A trial of the five men charged with the 9/11 attacks is still years away – a fact that became obvious while sitting in on last week’s pre-trial hearings in the Guantanamo Bay military commissions.
The co-defendants were arraigned in May 2012, yet the parties are still arguing over what evidence the defense is even entitled – one of many unresolved issues that may drag out pre-trial hearings for years to come.
This week’s oral arguments revolved around the destruction of evidence related to the defendants’ secret detention and torture by the Central Intelligence Agency.
In May, it was discovered that the judge in the case, Col. James Pohl, approved the prosecution's request – made without the involvement of defense lawyers – to destroy unique evidence related to a CIA “black site.” The judge conducted the proceedings about the request and ordered the evidence’s destruction without the defense even being notified.
In fact, the destruction of evidence might never have come to light if not for James Connell, attorney for co-defendant Ammar al-Baluchi, who noticed a discrepancy in the court documents and figured out what had happened. At this week’s hearings, David Nevin, attorney for co-defendant Khalid Sheikh Mohammed, argued that Pohl and the prosecution team should be disqualified from the case because of their role in the destruction of evidence. I listened for hours to arguments over whether the judge can rule on his own disqualification – a procedural issue critical to the case but so far removed from the facts of the September 11, 2001 attacks that I wonder how this court will ever come to set a trial date.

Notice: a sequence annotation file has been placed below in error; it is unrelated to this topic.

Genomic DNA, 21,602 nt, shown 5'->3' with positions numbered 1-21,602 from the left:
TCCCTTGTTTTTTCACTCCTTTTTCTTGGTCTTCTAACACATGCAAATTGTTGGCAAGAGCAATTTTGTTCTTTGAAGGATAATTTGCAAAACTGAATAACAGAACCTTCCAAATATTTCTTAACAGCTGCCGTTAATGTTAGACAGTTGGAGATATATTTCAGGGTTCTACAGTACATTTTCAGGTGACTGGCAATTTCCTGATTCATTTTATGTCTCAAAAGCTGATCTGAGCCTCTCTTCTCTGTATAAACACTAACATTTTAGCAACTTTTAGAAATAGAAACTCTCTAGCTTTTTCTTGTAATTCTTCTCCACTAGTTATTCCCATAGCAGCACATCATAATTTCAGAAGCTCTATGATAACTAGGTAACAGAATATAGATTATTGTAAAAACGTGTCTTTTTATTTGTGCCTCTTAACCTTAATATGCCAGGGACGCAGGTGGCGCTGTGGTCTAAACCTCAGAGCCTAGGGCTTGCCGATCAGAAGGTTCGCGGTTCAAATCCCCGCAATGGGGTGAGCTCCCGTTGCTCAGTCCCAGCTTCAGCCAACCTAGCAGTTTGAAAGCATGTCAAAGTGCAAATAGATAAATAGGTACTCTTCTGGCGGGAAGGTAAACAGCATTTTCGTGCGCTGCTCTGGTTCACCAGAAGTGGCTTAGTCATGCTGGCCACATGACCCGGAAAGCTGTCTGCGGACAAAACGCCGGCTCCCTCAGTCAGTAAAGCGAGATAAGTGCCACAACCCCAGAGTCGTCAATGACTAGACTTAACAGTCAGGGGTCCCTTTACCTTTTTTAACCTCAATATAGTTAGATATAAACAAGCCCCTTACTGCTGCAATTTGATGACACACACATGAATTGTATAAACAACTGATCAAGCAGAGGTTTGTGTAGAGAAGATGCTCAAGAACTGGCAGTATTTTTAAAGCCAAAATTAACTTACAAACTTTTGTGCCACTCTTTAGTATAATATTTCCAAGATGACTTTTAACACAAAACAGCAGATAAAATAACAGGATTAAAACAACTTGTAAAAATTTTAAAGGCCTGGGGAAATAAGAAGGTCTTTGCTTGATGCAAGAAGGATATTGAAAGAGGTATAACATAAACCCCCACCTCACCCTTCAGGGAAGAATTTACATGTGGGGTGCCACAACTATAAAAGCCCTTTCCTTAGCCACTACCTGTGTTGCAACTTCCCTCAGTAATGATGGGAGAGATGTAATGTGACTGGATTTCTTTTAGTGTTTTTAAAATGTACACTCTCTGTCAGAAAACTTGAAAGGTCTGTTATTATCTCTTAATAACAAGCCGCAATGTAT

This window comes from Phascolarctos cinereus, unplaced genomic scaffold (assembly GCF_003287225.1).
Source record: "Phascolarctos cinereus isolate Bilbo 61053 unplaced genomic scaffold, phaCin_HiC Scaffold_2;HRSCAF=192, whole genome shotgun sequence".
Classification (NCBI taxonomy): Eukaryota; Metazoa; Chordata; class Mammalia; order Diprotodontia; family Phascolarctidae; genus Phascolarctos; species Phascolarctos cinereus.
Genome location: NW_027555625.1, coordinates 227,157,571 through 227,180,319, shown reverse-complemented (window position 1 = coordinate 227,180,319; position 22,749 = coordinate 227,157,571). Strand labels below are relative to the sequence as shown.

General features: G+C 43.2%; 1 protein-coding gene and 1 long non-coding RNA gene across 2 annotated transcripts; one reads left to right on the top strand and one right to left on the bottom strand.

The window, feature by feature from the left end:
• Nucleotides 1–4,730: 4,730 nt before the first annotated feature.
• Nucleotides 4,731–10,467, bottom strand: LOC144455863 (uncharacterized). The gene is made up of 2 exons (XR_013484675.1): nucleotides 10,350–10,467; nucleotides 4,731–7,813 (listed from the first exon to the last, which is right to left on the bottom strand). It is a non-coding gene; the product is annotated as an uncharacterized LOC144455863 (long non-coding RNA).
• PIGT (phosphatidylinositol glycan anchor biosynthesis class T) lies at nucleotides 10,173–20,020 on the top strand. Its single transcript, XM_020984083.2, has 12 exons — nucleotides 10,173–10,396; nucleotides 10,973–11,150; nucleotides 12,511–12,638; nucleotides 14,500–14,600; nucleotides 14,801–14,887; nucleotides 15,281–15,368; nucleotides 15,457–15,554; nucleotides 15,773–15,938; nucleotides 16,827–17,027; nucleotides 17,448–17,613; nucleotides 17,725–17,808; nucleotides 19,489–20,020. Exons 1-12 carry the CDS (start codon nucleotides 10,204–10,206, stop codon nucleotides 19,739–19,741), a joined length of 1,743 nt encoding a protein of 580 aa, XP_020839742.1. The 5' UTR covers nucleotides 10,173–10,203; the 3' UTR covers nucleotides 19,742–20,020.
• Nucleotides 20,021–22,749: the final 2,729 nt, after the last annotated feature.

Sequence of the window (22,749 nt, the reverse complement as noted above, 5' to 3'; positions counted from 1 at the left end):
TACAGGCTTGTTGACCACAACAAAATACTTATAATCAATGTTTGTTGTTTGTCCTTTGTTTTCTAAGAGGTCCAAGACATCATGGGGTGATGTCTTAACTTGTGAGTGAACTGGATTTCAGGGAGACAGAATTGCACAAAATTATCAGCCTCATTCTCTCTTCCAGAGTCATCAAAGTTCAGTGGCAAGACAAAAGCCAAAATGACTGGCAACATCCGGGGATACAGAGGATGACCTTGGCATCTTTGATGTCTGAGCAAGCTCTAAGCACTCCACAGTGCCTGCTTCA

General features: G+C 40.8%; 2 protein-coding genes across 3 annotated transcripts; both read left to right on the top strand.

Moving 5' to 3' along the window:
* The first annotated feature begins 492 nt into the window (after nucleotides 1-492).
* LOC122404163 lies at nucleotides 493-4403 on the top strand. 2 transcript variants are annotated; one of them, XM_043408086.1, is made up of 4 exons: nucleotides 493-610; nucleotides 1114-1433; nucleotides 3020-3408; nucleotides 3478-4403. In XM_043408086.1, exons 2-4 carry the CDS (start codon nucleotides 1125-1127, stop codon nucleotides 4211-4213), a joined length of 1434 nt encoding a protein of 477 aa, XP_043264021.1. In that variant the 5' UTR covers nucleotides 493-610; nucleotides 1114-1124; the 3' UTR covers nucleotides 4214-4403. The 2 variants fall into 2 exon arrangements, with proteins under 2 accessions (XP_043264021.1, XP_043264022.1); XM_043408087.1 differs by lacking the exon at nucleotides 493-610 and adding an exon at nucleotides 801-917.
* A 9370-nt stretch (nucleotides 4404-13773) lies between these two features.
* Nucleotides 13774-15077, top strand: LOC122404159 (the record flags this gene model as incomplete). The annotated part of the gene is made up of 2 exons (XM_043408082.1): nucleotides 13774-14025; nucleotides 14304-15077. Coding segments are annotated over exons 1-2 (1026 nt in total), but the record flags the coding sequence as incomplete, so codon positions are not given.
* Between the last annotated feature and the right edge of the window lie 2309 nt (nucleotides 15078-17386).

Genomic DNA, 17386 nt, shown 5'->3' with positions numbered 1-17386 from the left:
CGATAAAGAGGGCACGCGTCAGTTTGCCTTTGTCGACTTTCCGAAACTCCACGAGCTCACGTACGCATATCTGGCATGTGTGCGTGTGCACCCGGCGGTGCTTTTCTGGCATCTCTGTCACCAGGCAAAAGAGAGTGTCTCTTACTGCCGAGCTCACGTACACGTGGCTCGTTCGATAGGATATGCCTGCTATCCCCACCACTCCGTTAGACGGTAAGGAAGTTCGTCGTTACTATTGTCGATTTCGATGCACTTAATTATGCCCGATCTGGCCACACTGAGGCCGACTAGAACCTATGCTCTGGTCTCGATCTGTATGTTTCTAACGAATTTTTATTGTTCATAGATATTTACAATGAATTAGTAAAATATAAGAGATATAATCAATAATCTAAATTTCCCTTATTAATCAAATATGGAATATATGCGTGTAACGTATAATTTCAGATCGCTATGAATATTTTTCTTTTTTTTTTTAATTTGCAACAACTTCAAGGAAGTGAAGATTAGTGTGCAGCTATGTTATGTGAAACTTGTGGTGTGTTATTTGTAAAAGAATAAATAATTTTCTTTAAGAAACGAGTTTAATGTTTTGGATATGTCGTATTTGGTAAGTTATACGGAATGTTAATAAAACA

The secret destruction of evidence – which defense attorneys said on Sunday involves the decommissioning of a CIA “black site” – is just one of many disturbing incidents that have bogged down the military commission. Other incidents over the years raising fair trial concerns include the disappearance of documents from a computer system designed to handle the case’s classified information; the revelation that listening devices disguised as smoke detectors were found in attorney-client meeting rooms, and an investigation that lasted more than a year over the propriety and consequences of attempting to turn members of the defense teams into informants for the Federal Bureau of Investigation.
This immensely important case should have been tried in New York, where the crime happened, where federal courts have jurisdiction, and where many of the victims’ family members live. Congress should lift the ban on transfers of detainees from Guantanamo to the United States, at the very least to face trial in federal courts.
It’s not too late to move this case. After all, a trial is still years away.